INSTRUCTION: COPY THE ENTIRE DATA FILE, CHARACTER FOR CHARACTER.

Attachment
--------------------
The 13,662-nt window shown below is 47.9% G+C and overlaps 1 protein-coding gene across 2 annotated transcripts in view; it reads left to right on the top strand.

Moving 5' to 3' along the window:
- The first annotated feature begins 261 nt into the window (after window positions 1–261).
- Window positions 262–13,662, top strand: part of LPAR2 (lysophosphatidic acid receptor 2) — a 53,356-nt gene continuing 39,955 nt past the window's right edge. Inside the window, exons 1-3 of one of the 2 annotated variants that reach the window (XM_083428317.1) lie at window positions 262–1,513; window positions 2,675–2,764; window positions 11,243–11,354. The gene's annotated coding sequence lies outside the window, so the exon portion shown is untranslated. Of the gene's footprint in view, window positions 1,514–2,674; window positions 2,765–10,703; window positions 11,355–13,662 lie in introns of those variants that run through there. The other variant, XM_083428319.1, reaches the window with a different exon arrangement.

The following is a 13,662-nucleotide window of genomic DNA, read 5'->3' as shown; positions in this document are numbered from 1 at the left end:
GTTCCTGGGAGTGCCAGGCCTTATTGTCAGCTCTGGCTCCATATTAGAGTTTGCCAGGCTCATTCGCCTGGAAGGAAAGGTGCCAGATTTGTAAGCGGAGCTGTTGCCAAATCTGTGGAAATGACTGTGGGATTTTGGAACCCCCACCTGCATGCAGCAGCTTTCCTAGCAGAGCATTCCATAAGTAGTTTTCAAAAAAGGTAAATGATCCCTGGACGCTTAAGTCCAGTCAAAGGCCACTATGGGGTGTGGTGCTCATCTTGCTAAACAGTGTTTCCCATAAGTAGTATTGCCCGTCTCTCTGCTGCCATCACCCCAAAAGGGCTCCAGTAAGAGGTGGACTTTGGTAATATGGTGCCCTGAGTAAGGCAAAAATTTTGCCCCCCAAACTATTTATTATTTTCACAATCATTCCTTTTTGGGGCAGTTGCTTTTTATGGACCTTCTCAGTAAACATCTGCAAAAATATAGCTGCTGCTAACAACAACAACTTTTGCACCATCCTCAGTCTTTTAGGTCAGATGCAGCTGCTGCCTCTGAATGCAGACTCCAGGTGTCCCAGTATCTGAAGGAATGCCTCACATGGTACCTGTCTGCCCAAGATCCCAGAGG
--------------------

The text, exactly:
The 13,662-nt window shown below is 47.9% G+C and overlaps 1 protein-coding gene across 2 annotated transcripts in view; it reads left to right on the top strand.

Moving 5' to 3' along the window:
- The first annotated feature begins 261 nt into the window (after window positions 1–261).
- Window positions 262–13,662, top strand: part of LPAR2 (lysophosphatidic acid receptor 2) — a 53,356-nt gene continuing 39,955 nt past the window's right edge. Inside the window, exons 1-3 of one of the 2 annotated variants that reach the window (XM_083428317.1) lie at window positions 262–1,513; window positions 2,675–2,764; window positions 11,243–11,354. The gene's annotated coding sequence lies outside the window, so the exon portion shown is untranslated. Of the gene's footprint in view, window positions 1,514–2,674; window positions 2,765–10,703; window positions 11,355–13,662 lie in introns of those variants that run through there. The other variant, XM_083428319.1, reaches the window with a different exon arrangement.

The following is a 13,662-nucleotide window of genomic DNA, read 5'->3' as shown; positions in this document are numbered from 1 at the left end:
GTTCCTGGGAGTGCCAGGCCTTATTGTCAGCTCTGGCTCCATATTAGAGTTTGCCAGGCTCATTCGCCTGGAAGGAAAGGTGCCAGATTTGTAAGCGGAGCTGTTGCCAAATCTGTGGAAATGACTGTGGGATTTTGGAACCCCCACCTGCATGCAGCAGCTTTCCTAGCAGAGCATTCCATAAGTAGTTTTCAAAAAAGGTAAATGATCCCTGGACGCTTAAGTCCAGTCAAAGGCCACTATGGGGTGTGGTGCTCATCTTGCTAAACAGTGTTTCCCATAAGTAGTATTGCCCGTCTCTCTGCTGCCATCACCCCAAAAGGGCTCCAGTAAGAGGTGGACTTTGGTAATATGGTGCCCTGAGTAAGGCAAAAATTTTGCCCCCCAAACTATTTATTATTTTCACAATCATTCCTTTTTGGGGCAGTTGCTTTTTATGGACCTTCTCAGTAAACATCTGCAAAAATATAGCTGCTGCTAACAACAACAACTTTTGCACCATCCTCAGTCTTTTAGGTCAGATGCAGCTGCTGCCTCTGAATGCAGACTCCAGGTGTCCCAGTATCTGAAGGAATGCCTCACATGGTACCTGTCTGCCCAAGATCCCAGAGG